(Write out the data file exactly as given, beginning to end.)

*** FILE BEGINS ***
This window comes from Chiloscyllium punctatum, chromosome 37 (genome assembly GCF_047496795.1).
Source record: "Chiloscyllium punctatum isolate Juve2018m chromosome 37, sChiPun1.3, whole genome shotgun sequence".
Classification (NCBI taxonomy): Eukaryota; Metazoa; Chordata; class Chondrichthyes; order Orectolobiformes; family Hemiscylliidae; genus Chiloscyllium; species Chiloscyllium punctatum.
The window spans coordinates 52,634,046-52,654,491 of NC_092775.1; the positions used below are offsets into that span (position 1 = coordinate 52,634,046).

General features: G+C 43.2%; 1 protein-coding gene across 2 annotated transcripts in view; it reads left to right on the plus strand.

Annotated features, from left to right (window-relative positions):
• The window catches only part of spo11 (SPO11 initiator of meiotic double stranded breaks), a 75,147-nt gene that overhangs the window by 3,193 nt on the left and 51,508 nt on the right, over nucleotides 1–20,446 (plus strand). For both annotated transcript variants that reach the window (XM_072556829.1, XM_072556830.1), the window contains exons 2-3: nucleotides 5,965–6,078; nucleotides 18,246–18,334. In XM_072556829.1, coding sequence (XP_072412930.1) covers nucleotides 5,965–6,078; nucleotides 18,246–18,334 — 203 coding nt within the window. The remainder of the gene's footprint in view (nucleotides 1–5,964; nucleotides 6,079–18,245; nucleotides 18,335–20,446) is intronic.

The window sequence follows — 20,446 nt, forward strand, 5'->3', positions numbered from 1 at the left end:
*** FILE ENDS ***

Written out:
This window comes from Chiloscyllium punctatum, chromosome 37 (genome assembly GCF_047496795.1).
Source record: "Chiloscyllium punctatum isolate Juve2018m chromosome 37, sChiPun1.3, whole genome shotgun sequence".
Classification (NCBI taxonomy): Eukaryota; Metazoa; Chordata; class Chondrichthyes; order Orectolobiformes; family Hemiscylliidae; genus Chiloscyllium; species Chiloscyllium punctatum.
The window spans coordinates 52,634,046-52,654,491 of NC_092775.1; the positions used below are offsets into that span (position 1 = coordinate 52,634,046).

General features: G+C 43.2%; 1 protein-coding gene across 2 annotated transcripts in view; it reads left to right on the plus strand.

Annotated features, from left to right (window-relative positions):
• The window catches only part of spo11 (SPO11 initiator of meiotic double stranded breaks), a 75,147-nt gene that overhangs the window by 3,193 nt on the left and 51,508 nt on the right, over nucleotides 1–20,446 (plus strand). For both annotated transcript variants that reach the window (XM_072556829.1, XM_072556830.1), the window contains exons 2-3: nucleotides 5,965–6,078; nucleotides 18,246–18,334. In XM_072556829.1, coding sequence (XP_072412930.1) covers nucleotides 5,965–6,078; nucleotides 18,246–18,334 — 203 coding nt within the window. The remainder of the gene's footprint in view (nucleotides 1–5,964; nucleotides 6,079–18,245; nucleotides 18,335–20,446) is intronic.

The window sequence follows — 20,446 nt, forward strand, 5'->3', positions numbered from 1 at the left end: